OED1’s coverage of different periods in the language varied enormously. Inevitably, the same was also true of OED2, the second edition of the Dictionary published in 1989, since this simply merged OED1 (published 1884-1928) with the 20th-century Supplement (1972-86). Much more surprisingly, the ongoing revision of OED (OED3), appears to be replicating many of these original variations, despite the vast increases in availability and accessibility of quotation source material since the two earlier editions were published. This can be seen at a glance by looking at the charts at OED’s outline representation of the language.
One of the aims of Examining the OED is to investigate whether this variation reflects the methodology of the lexicographers or the different rates of lexical productivity at different points in the history of the English language. The pages in this section of EOED examine the different periods and centuries covered by OED1, using our project’s pre-2010 electronic searches of OED2 as a proxy for OED1.1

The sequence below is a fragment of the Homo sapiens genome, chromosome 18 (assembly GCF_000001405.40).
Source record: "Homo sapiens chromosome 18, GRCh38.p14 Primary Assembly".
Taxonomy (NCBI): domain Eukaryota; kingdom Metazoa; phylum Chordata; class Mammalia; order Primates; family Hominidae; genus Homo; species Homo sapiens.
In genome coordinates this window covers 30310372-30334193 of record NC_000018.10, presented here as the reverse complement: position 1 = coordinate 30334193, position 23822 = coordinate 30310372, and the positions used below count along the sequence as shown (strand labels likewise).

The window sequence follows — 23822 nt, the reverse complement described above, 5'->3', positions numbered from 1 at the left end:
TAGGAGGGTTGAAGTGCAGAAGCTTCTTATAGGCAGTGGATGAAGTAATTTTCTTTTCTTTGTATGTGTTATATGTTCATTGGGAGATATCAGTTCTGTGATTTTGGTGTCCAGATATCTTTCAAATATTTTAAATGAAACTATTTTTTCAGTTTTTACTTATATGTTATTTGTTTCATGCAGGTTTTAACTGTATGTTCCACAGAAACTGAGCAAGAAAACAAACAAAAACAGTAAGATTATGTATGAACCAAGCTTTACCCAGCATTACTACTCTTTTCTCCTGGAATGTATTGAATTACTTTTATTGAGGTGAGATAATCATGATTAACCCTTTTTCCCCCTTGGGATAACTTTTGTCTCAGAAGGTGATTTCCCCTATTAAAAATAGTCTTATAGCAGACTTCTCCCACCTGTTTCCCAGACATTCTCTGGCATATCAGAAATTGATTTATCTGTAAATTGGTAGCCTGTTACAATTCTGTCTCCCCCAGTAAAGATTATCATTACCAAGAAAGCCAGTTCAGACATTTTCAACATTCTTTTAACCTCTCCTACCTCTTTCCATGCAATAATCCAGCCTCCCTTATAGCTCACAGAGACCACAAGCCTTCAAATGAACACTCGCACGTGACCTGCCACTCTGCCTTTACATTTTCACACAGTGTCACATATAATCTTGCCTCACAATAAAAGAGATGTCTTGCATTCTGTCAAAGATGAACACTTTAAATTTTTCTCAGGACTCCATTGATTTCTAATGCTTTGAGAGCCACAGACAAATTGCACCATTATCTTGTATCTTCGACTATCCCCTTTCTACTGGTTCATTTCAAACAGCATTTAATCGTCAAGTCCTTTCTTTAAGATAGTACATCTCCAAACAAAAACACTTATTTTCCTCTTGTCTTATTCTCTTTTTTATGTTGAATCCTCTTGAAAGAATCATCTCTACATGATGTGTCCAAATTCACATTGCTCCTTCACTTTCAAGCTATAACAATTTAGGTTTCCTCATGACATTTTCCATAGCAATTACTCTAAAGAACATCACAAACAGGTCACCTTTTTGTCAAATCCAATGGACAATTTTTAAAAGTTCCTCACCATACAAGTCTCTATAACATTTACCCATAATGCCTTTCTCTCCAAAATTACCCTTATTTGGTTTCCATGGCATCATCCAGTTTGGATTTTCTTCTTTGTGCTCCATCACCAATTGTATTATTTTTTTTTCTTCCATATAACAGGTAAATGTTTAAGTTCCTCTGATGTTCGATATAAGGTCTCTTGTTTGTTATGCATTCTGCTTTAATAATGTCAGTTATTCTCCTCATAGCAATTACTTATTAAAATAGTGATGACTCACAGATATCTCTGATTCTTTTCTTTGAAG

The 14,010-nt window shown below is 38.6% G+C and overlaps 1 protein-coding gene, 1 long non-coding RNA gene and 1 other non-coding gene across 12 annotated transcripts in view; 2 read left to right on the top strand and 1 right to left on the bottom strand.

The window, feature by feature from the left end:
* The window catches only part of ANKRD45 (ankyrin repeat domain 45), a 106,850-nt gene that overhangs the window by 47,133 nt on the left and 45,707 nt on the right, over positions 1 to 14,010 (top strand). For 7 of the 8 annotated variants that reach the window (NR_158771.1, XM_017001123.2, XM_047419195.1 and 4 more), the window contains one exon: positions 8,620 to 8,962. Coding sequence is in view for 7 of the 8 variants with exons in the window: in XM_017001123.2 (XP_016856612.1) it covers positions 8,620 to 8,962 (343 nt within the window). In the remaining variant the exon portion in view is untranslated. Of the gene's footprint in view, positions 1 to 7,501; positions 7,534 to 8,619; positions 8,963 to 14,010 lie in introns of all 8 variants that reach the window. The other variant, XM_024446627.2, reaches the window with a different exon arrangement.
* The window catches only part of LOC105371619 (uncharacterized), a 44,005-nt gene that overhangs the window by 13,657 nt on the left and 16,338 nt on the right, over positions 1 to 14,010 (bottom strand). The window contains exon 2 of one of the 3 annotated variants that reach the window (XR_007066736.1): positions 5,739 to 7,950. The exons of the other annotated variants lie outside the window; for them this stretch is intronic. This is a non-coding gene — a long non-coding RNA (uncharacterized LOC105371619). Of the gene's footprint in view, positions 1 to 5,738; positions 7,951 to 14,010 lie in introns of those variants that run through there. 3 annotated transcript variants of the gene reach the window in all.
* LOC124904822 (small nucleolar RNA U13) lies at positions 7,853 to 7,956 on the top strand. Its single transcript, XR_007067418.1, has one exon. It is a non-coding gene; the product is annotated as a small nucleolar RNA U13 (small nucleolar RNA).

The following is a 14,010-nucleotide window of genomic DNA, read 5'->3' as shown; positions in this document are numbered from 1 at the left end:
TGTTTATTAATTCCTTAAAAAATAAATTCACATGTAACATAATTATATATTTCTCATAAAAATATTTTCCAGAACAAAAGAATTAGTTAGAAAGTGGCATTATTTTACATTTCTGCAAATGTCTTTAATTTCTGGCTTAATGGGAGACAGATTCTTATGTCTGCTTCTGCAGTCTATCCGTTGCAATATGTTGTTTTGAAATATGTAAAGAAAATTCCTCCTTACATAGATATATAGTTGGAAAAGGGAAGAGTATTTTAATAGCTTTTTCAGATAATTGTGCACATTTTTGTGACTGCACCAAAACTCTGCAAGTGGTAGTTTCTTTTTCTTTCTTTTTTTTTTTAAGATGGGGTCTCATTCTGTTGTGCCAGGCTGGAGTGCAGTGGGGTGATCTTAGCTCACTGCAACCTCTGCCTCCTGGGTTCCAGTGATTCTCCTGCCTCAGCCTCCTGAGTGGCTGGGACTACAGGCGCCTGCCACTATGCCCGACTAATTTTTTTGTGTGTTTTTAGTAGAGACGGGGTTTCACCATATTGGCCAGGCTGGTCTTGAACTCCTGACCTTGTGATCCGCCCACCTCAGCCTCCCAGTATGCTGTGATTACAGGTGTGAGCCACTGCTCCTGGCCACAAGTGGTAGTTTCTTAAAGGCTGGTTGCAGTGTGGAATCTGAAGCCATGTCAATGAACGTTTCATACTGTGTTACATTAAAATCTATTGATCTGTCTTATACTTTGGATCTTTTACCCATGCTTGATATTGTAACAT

OED3’s revisions to date are also discussed so far as is possible and practicable. The main problem here is that the OED Online website does not allow users to distinguish between OED2 (i.e. unrevised) and OED3 (i.e. revised) entries when making electronic searches. It is therefore impossible to compare the new with the revised entries – except one by one, not a practicable method given the quantity and variety of material involved.
This leaves Dictionary users unable to assess the progress and character of OED3’s revision in any systematic way. Correspondingly, we cannot yet assess the implications of the substantial scholarly research now being conducted by the lexicographers for our picture of the history and development of the language period by period.
See further OED Online.
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- Caution is needed here in interpreting the results; see Sources of OED data.